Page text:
I should mention that the only load this system ever sees is about 300 Watts, my refrigerator freezer. But as I looked at my logs you are right, the 24.8 I am seeing is under load in the AM at the times just before the solar begins a new charge cycle. Unloaded before a chilling cycle starts on the fridge it will be setting unloaded at about 25.07V then when the fridge kicks in it drops usually to 24.8 sometimes just a tad lower. I think I will back off the night time charge to about an hour sooner and see what the low end gets to in the AM before sunrise. Again BB, thank you for working on this with me. There is so much divergent advice on the web out there. I trust NAWS, I know you guys are there to make a profit and that is what keeps America running. But I have always had the feeling that NAWS is working for an honest dollar. And that is when America really works. Thanks again.

    Larry
  • westbranchwestbranch Solar Expert Posts: 5,142 ✭✭✭✭
    KJ7YM wrote: »
    I know you guys are there to make a profit
    FYI, all posters here, except 1, are NOT employed by nor have any affiliation with NAWS, other than to purchase needed items from NAWS..... that includes the Moderators!
    We are a kind of 'pay it forward' group...
    End Rant...
     
    KID #51B  4s 140W to 24V 900Ah C&D AGM
    CL#29032 FW 2126/ 2073/ 2133 175A E-Panel WBjr, 3 x 4s 140W to 24V 900Ah C&D AGM 
    Cotek ST1500W 24V Inverter,OmniCharge 3024,
    2 x Cisco WRT54GL i/c DD-WRT Rtr & Bridge,
    Eu3/2/1000i Gens, 1680W & E-Panel/WBjr to come, CL #647 asleep
    West Chilcotin, BC, Canada
  • BB.BB. Super Moderators, Administrators Posts: 29,509 admin
    Larry,

    To confirm what Westbranch typed, all of the moderators and posters here are volunteering our time to try and help (and ask) questions. NAWS started the forum years ago (and continues to pay for hosting, software, and maintenance), and has pretty much turned day to day "moderating" over to us (currently) three folks--And all of you out there that kindly provide most of the content for the forum.

    Also, as many here will attest--I am not a battery engineer/tech support person. I try to post a brief overview of the subject and (almost) always post to source documentation for the reader to do their own research when answering questions.

    Batteries are probably the most "sensitive" portion of an off grid power system. Treat them badly, and they will die long before their time. Treat them well, and they should give you good service. What the "best treatment" is--There are lots of facts and opinions floating around. And many will depend on who made the battery/battery type and your application (loads, charging, temperature, seasons, sun, etc.).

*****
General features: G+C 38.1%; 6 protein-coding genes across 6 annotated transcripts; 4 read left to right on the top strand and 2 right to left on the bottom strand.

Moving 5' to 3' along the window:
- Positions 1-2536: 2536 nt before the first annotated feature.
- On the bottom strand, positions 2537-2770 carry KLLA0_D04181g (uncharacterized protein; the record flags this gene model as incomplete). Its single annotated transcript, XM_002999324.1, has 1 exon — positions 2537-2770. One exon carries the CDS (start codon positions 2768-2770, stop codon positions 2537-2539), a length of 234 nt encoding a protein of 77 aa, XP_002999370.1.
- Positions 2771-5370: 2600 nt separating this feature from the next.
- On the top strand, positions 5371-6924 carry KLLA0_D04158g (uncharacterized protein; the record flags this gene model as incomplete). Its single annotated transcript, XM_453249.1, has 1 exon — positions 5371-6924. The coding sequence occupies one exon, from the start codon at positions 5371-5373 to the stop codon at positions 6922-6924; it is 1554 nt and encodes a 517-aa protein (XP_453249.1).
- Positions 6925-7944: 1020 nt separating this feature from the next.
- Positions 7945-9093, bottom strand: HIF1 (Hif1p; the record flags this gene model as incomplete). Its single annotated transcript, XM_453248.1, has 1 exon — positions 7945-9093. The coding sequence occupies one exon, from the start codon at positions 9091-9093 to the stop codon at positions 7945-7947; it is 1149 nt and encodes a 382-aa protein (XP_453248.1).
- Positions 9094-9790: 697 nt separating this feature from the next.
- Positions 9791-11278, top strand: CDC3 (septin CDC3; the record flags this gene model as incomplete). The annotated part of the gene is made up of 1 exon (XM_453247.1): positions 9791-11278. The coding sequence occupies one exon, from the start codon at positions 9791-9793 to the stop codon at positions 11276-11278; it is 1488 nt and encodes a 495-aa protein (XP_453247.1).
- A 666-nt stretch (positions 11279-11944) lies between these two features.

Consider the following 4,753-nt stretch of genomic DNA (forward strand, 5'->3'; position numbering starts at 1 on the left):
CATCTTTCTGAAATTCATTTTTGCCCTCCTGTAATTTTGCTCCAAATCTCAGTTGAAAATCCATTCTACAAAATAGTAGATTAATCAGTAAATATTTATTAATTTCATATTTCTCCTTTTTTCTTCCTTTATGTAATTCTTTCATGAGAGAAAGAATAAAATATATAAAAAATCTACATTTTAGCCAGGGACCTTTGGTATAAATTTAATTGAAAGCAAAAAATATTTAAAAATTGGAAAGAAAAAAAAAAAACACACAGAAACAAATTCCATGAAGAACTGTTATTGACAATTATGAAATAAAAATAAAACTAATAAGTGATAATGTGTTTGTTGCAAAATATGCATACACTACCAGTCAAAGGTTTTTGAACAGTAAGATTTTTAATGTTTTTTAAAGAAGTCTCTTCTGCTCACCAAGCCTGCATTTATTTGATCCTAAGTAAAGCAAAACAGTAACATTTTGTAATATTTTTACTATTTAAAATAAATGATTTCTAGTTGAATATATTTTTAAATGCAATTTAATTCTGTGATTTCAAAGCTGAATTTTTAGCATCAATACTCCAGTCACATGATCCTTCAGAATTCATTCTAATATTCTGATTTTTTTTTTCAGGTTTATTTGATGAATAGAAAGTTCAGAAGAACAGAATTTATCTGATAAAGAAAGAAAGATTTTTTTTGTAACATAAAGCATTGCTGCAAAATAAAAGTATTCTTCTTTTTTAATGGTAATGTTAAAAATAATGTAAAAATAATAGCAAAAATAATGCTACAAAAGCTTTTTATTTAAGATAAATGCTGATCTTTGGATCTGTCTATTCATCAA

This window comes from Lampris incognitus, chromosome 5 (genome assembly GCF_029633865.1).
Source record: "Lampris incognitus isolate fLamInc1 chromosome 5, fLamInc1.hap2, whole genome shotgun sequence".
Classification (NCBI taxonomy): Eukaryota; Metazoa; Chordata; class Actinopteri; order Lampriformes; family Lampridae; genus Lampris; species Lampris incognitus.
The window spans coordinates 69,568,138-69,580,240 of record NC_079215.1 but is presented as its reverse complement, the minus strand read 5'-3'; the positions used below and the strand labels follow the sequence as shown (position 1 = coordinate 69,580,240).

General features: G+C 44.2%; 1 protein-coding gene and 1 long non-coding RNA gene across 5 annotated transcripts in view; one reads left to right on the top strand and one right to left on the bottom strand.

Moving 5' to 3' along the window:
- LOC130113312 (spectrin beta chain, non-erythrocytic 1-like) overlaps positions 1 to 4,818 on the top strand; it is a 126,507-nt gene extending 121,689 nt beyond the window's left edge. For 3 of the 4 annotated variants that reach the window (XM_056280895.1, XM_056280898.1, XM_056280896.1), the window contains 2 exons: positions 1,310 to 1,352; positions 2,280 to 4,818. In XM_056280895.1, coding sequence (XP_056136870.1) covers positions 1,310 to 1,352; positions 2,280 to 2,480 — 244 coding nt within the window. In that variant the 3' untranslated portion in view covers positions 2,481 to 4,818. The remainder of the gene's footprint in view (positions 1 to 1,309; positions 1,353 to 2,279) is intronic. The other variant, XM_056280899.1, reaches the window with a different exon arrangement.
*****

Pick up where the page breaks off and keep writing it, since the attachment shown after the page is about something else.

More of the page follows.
Take what I (and others) post as a starting point in your studies. There are lots of people here with hard earned education and experience trying their best to help. But, in the end, it is your system and your choice how you run it (and all that nature throws at it with seasonal variations, weeks of cloudy weather, etc.). The decisions (reduce loads, run a genset, etc.) are yours to make.

    If something does not make sense or is not clear--Ask the question again or in a different way. We are limited (pretty much) to reading the posts--And we (or at least I) do sometimes misinterpret / go down the wrong path.

    -Bill
    Near San Francisco California: 3.5kWatt Grid Tied Solar power system+small backup genset
  • jonrjonr Solar Expert Posts: 1,297 ✭✭✭✭
    I see that Crown also talks about equalizing somewhere between weekly and monthly with an up to 9.5 hour charge time. And a 10-20% C charge rate.

    http://www.solar-electric.com/lib/wi...fety-first.pdf

    I am available for custom hardware/firmware development

  • KJ7YMKJ7YM Solar Expert Posts: 30 ✭✭
    Well you guys truly AWESOME! When I do call into NAWS for advice, and talk to Dave or any of the other guys, I do get the feeling that customer success takes precedence over profit. That is a real testament to them as well, that I can get that same kind of vibe from them as I get from you guys.

    I am sure it has been said to you guys so many times, but thanks for all you do.

    Larry
  • KJ7YMKJ7YM Solar Expert Posts: 30 ✭✭
    Hey Jonr,
    Holy Cow Batman! 9.5 hours of blasting the battery at 31.2 Volts every week? I wonder how I will keep water in that thing :-)
    Has anyone else fantasized about a vibrator plate under our batteries?

    Larry
  • BB.BB. Super Moderators, Administrators Posts: 29,509 admin
    Larry,

    You can read about one of our guys here that drilled holes in a battery to pump compressed air down to the bottom of the plates to stir the electrolyte.(end results, did not appear to be worth the costs/effort for an off grid solar system).

    Another who tapped the sides of batteries to "burp them". And another that took his batteries in the old truck on a rough dirt trail and found shaking them up (from charging to load--Don't quite remember the details) found the batteries worked better.

    NAWS and Crown Engineers are talking about the details (and revisiting the documentation)--But that Crown Link (dated 2007) seems to be the "more accurate for off grid" set of numbers--Hopefully, we will hear the results in days or a few weeks. The Crown batteries appear to do better (last longer) with higher voltage charging for off grid solar/RE systems.

    Solar RE is tough on Lead Acid Batteries--9.5 hours of charging is difficult in the best of times--In winter, fire up the genset.

    -Bill
    Near San Francisco California: 3.5kWatt Grid Tied Solar power system+small backup genset
  • verdigoverdigo Solar Expert Posts: 428 ✭✭
    I just shuffled my batteries yesterday. Shook them while moving them as well. Don't know if it will help but I figure it can't hurt.